What would happen if China attacks Bangladesh?

Bangladesh: Workers with no rights two years after Rana Plaza

(Dhaka) - Working conditions in the garment sector in Bangladesh are poor and employers are fighting unions, including assaulting activists, Human Rights Watch said in a report released today. Since more than 1,100 workers have died in the collapse of the Rana Plaza factory on April 24, 2013 two years ago, attempts have been made to improve safety in the factories. But the government and western traders can and should do far more to implement international labor standards and protect workers' rights, including their right to set up interest groups and work for better working conditions.

"If the government in Bangladesh is to prevent a second Rana Plaza, it must enforce labor law and ensure that textile workers can voice their concerns about safety and working conditions without fear of retaliation or dismissal," said Phil Robertson, deputy head of Asia - Division of Human Rights Watch. "Unless the government holds factory managers accountable for attacking their employees and denying them the right to form unions, it will continue practices that have killed thousands."

The 78-page report “Whoever Raises Their Head, Suffers the Most: Workers’ Rights in Bangladesh’s Garment Factories ”is based on interviews with more than 160 workers from 44 factories, most of whom produce clothing for textile retailers in North America, Europe and Australia. The workers describe that they were physically and verbally attacked, in some cases verbally sexually harassed, had to work overtime forcibly, received no continued wages during maternity leave and were withheld their salary or bonus payments in whole or in part. Despite recent labor law reforms, many workers have been threatened, intimidated, dismissed and sometimes assaulted by factory management or third parties for trying to form unions and raise awareness.

Human Rights Watch has historically called on the Bangladeshi government, factory owners and western traders to respect workers' rights and end the illegal abuses by factory managers and supervisors against trade unionists and workers activists.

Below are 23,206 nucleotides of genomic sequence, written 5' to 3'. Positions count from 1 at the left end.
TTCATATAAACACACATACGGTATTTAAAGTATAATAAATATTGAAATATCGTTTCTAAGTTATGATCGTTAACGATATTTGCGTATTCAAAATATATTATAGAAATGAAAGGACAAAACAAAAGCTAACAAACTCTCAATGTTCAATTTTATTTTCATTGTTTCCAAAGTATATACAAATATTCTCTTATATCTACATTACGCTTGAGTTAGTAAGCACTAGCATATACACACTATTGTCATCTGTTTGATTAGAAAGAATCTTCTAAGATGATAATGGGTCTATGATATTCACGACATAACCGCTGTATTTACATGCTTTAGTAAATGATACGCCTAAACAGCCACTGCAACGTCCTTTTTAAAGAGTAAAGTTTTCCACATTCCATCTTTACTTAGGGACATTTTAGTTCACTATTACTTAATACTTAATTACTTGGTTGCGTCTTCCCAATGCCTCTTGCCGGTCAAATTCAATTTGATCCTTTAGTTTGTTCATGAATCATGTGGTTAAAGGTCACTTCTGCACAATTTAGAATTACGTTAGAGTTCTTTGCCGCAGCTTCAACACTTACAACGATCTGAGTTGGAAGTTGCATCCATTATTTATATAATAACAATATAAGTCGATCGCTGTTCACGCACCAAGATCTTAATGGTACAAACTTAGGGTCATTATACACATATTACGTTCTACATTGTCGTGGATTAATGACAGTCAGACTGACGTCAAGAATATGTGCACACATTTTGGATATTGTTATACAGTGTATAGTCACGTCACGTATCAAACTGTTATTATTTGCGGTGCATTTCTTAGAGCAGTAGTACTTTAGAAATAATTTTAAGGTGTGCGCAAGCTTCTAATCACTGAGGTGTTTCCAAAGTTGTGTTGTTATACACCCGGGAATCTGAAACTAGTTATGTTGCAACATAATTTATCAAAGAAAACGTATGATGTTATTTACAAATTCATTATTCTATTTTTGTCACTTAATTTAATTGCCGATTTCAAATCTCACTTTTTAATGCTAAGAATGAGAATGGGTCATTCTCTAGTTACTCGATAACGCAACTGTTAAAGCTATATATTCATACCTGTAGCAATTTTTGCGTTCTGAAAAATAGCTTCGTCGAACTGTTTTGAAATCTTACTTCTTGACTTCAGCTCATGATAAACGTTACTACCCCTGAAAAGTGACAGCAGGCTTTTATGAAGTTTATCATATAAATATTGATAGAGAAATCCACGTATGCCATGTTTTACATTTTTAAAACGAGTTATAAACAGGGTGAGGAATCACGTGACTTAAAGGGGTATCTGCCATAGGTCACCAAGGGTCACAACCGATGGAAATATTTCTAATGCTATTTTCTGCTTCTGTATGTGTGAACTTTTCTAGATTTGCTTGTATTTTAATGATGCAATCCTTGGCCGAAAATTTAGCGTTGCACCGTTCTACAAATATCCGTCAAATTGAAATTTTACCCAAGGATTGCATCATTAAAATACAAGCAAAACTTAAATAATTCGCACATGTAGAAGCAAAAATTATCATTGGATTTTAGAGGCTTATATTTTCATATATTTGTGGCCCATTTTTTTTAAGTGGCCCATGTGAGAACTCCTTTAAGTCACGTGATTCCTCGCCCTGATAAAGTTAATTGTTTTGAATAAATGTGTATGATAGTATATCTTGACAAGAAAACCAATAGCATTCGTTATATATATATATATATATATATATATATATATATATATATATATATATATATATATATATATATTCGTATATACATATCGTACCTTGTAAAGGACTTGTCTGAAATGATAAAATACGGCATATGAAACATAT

In Rana Plaza, factory managers forced reluctant textile workers to enter the building despite large cracks in the walls. When a fire broke out at the Tazreen factory that eventually killed at least 112 workers, management forbade people to leave the building even after the fire alarm went off. There were no unions in either of the two factories that could have helped workers fight deadly orders from their employers.

Since Rana Plaza, the government has reformed some areas of labor law, including simplifying the registration of trade unions. Yet less than 10 percent of the garment factories in Bangladesh have unions. Active trade unionists report that management is still targeting them and that their involvement risks abuse - both by factory managers and supervisors, and by hired thugs. In some factories, workers have been laid off for advocating for advocacy groups. But factory owners and business management reject these allegations. A representative from the Bangladesh Garment Manufacturers and Exporters Association (BGMEA) told Human Rights Watch: “We have had a bad experience with trade unionists. They imagine that they don't have to work and still get paid. "

The working conditions in many factories are still poor. Workers are physically and verbally intimidated, have to work overtime, there is no paid maternity leave, they are often not paid on time, only partially or not at all, are not supposed to take toilet breaks and are only given dirty, undrinkable water. The vast majority of employees in the clothing industry are women, while the supervisors and managers are almost all men. Some of them sexually insult the workers.